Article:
You will have to reject what America has come to accept as normal.We have grown up in a culture that has made itself obese. What we’ve come to accept as normal is an obese way of life. The habits, customs and beliefs in America are what make people obese. It’s so much a part of our life that there is a strong tendency to think they are normal, that we should be able to think and live that way and not be fat. But to succeed, we need to reject that way of thinking and living, and start swimming against the stream. The portions we have come to accept as normal in restaurants are two and three times what they need to be. The foods they sell us are as dense, calorically, as you could make food. Our society thinks eating is a form of entertainment, a hobby or pastime. It can’t be, if you want to lose weight and keep it off. We can enjoy eating, but it needs to be in a different way. I enjoy eating more than when I was chronically overweight, but it is no longer something I do to pass the time. It is not my leisure-time activity or a kind of entertainment in my free time.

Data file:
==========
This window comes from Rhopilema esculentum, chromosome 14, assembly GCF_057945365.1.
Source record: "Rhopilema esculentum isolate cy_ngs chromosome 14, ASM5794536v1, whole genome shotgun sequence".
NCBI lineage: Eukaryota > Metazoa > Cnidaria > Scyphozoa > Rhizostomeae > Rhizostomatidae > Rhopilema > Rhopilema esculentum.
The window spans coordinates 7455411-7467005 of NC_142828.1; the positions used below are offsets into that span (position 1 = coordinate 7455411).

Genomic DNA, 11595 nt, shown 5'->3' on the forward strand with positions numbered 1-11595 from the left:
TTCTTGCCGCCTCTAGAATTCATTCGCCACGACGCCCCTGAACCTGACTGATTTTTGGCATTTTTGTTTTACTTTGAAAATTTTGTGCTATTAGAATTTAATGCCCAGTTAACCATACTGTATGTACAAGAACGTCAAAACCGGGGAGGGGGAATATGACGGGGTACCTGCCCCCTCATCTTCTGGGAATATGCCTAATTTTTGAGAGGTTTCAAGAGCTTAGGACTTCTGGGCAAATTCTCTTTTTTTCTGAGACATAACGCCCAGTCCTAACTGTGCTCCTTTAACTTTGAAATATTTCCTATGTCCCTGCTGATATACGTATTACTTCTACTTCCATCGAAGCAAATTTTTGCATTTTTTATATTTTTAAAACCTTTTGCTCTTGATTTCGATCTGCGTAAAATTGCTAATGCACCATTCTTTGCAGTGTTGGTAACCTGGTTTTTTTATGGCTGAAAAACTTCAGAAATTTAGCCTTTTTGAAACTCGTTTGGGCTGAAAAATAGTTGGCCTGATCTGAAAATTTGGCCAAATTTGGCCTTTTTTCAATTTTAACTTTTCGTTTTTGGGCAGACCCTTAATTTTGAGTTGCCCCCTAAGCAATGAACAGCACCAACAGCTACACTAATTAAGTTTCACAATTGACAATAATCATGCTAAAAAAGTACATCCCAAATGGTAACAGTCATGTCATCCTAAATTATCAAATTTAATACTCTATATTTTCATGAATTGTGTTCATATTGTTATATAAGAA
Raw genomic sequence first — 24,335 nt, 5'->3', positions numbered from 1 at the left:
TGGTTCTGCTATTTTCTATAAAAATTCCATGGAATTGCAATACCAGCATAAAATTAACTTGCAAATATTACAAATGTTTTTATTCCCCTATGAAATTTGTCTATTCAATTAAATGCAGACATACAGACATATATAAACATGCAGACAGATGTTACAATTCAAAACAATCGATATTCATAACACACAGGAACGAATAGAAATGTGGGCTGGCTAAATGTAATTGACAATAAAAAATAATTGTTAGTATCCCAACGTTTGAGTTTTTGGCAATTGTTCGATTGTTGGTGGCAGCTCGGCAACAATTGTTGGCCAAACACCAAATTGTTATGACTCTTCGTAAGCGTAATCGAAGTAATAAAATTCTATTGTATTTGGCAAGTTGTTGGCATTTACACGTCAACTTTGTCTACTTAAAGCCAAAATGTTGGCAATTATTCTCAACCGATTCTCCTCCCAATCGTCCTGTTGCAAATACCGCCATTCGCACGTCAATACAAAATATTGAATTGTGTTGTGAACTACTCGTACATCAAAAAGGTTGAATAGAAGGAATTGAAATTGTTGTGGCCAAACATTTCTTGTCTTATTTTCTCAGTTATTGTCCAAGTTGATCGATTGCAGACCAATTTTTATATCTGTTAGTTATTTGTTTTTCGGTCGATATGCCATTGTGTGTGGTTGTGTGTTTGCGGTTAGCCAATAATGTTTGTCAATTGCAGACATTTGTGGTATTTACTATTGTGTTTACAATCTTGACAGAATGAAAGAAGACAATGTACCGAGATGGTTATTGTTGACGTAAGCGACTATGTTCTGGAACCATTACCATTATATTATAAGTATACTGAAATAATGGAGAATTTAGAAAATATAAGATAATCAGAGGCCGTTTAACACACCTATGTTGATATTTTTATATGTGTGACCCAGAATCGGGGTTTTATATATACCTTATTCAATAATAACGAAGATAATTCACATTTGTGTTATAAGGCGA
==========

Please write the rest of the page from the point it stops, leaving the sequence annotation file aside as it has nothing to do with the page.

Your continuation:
7. We need a routine
Our goal is to create a new way of being, and we need to be this way the rest of our lives. Like brushing and flossing, it’s not really hard work, but we need to get up and do it every day the rest of our lives if we want the good health and happiness that results from it. There is no retiring from doing what it takes to maintain a good weight. It’s work at first, some of it hard, but after a while, it becomes easier as you develop the knowledge, the skills and the habits. Then it becomes routine. It’s a routine we need to keep.